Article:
Relationship to the “Cancel Culture”
I was glancing through LinkedIn posts and found one by Tanya Finnie about the Speak Up Culture. Having blogged many times before about the cancel culture, I was intrigued to find out more about the speak up culture and its relationship to cancel culture.
“Speak up culture” refers to a healthy, supportive environment, where team members feel free to share their ideas, opinions and concerns, without fear of retaliation or penalty. Often people associate it with calling out toxic company culture or even an individual member of staff, however it can also refer to people feeling comfortable to express different ideas or business models that have previously gone unexplored. as speak-up culture, which means to provide a safe space for people to speak up and speak out, where they can feel emboldened to point out both challenging areas and opportunities for new disruptions and innovations.
Rather than waiting for employees to speak up, leaders could take the initiative and start a structured debate within the organization. It is important to give employees an opportunity to speak up and respond appreciatively when they do.
Finnie asks whether you have ever been a part of an organization that discouraged or even punished its employees from speaking up, pointing out problems or trying to disrupt the status quo in some way? If so, how much disruption and innovation happened in this organization? Probably not much.
Additionally, in a recent academic article in Organization Science, the researchers state, “Voice, or employees’ upward expression of challenging but constructive concerns or ideas on work-related issues, can play a critical role in improving organizational effectiveness. Despite its importance, evidence suggests that many managers are often hesitant to solicit voice from their employees. … Voice is a distinctive behavior that involves escalation of opinions, ideas, or concerns by employees to their managers with the expectation that they would respond by making systemic changes in their teams.”
So how can leaders encourage their employees to speak up and share their ideas?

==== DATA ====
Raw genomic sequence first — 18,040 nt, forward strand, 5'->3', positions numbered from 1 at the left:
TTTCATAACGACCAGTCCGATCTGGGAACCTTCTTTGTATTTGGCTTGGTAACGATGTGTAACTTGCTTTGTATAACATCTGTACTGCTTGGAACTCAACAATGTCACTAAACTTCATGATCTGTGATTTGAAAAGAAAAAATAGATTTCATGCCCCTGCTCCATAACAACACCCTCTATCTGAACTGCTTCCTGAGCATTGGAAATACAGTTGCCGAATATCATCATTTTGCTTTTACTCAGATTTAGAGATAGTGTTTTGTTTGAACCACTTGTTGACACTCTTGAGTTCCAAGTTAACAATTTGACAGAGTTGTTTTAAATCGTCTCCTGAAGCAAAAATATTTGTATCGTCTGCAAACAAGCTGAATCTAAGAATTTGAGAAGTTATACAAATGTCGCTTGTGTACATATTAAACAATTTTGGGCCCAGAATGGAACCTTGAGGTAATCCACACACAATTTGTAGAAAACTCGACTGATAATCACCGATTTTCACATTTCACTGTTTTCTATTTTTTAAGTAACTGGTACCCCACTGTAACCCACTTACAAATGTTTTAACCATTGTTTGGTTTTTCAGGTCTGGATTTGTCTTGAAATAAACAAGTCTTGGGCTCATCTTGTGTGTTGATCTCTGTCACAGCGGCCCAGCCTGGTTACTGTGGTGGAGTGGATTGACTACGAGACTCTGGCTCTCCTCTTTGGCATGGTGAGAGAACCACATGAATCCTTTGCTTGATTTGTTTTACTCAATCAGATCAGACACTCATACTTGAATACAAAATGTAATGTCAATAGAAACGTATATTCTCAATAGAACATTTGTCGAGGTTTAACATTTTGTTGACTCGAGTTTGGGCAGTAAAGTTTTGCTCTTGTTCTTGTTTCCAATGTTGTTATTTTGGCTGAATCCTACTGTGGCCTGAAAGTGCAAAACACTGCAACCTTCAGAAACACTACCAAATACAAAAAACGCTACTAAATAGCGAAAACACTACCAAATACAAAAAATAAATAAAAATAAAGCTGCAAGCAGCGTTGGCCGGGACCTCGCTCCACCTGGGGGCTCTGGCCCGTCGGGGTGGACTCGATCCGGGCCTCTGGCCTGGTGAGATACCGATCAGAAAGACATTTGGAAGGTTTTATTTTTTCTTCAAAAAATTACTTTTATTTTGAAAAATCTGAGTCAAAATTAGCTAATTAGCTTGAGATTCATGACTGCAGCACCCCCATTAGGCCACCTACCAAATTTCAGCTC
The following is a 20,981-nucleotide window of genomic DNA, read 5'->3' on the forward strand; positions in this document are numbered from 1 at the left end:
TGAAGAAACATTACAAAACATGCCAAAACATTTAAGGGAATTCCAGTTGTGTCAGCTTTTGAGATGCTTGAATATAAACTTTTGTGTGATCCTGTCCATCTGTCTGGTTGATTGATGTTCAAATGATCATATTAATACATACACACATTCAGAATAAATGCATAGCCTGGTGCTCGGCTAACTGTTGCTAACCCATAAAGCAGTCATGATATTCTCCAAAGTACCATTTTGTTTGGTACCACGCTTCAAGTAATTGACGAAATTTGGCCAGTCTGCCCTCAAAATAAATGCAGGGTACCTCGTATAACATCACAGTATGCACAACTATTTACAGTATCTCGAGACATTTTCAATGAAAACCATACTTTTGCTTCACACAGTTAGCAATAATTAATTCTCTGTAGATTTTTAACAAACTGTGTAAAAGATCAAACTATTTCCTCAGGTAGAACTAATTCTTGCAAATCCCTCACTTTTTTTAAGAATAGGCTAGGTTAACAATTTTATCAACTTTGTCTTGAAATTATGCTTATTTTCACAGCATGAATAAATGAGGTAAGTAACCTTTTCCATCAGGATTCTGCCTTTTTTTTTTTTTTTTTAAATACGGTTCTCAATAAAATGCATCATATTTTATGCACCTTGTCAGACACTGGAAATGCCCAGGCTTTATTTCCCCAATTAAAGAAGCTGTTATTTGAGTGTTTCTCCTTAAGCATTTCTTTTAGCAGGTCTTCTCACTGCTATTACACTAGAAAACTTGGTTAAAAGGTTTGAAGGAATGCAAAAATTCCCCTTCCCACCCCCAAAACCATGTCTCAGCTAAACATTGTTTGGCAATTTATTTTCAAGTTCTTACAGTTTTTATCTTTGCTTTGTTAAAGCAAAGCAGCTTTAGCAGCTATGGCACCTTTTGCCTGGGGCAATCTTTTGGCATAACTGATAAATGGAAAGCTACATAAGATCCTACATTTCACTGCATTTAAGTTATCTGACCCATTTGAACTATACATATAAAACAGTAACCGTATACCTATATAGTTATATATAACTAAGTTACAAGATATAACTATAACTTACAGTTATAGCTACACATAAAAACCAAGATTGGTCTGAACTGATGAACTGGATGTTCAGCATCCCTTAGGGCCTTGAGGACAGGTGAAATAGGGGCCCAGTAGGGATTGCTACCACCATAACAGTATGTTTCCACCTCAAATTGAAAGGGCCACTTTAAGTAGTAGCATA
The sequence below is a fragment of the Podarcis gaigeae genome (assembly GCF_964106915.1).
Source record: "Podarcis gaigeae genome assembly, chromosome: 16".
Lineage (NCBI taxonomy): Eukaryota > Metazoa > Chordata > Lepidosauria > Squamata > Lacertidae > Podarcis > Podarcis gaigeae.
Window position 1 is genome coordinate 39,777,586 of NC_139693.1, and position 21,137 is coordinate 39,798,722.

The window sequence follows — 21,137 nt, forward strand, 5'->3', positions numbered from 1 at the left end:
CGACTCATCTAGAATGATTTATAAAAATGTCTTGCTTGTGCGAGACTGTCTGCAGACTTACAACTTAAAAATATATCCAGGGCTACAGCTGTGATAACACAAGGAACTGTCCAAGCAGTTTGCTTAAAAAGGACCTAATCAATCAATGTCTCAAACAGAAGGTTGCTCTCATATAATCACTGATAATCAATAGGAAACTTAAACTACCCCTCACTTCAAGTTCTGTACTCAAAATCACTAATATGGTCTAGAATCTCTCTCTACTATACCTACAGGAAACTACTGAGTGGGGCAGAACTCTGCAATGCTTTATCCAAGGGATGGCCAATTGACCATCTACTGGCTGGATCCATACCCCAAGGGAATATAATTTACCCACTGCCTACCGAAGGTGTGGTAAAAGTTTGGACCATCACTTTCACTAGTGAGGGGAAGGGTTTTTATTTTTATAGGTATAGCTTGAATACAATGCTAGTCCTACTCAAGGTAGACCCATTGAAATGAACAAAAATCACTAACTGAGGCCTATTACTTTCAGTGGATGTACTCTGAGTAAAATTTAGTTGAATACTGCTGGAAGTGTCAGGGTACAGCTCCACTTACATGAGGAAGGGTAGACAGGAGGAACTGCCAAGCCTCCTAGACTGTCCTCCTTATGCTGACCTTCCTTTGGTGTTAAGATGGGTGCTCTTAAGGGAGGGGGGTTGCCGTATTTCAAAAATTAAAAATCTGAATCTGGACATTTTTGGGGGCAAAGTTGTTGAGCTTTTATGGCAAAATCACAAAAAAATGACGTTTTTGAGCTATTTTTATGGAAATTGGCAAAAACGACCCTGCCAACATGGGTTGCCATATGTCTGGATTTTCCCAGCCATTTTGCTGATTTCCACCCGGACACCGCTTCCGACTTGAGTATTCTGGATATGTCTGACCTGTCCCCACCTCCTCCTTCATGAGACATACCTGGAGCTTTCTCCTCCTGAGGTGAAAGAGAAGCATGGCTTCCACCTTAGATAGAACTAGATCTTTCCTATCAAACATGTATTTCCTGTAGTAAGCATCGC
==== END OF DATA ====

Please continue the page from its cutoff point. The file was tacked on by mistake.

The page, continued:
In a recent HBR article, the authors describe this problem well: “When employees share novel ideas and bring up concerns or problems, organizations innovate and perform better. Employees are often the first to see issues on the frontlines, so their input can really help managerial decision making. Yet, managers do not always promote employees’ ideas. In fact, they can even actively disregard employee concerns and act in ways that discourage employees from speaking up at all.”
Unfortunately, while the many benefits of speak-up culture are clear, many managers remain hesitant to seek input from their people and are even less likely to really listen when that input is provided. And while disregarding employee input can cause frustration and disengagement of some of your best people (even causing them to leave), actively discouraging employees from speaking up can have even more severe detrimental impacts on the long-term effectiveness of the team and the strategic competitive advantage of the firm.
Diversity and inclusion are important features of a healthy workplace. As stated in a recent Medium article, “Inclusive leaders create a 'speak-up culture' where members of their teams feel welcome and included, free to share their ideas and opinions, and confident that their ideas are heard and recognized.” Tanya Finnie further argues that “global leaders who supported diversity and inclusion were more likely to foster collaboration and saw a majority of their team members feel free to express their views and opinions. These leaders were found to have several distinct qualities including; asking questions, facilitating constructive arguments, giving actionable feedback, taking advice and implementing feedback, sharing credit for team success and empowering decision making among team members.”
The speak-up culture is related to the cancel culture in that if employees contemplate speaking out, in today’s divisive environment it is crucial to consider whether they might be canceled for their actions. Even though the points they make might help improve the ethical environment in the organization, it won’t matter if that organization is run according to political correctness. Going against the orthodoxy by speaking up can lead to being canceled from the organization, meaning being painted in a negative light for everyone in the organization to see. The “thought police” may be at work and stifle dissent thereby restricting free speech.
Posted by Dr. Steven Mintz, The Ethics Sage, on July 1, 2021. You can sign up for his newsletter and learn more about his activities at: https://www.stevenmintzethics.com/. Follow him on Facebook at: https://www.facebook.com/StevenMintzEthics and on Twitter at: https://twitter.com/ethicssage.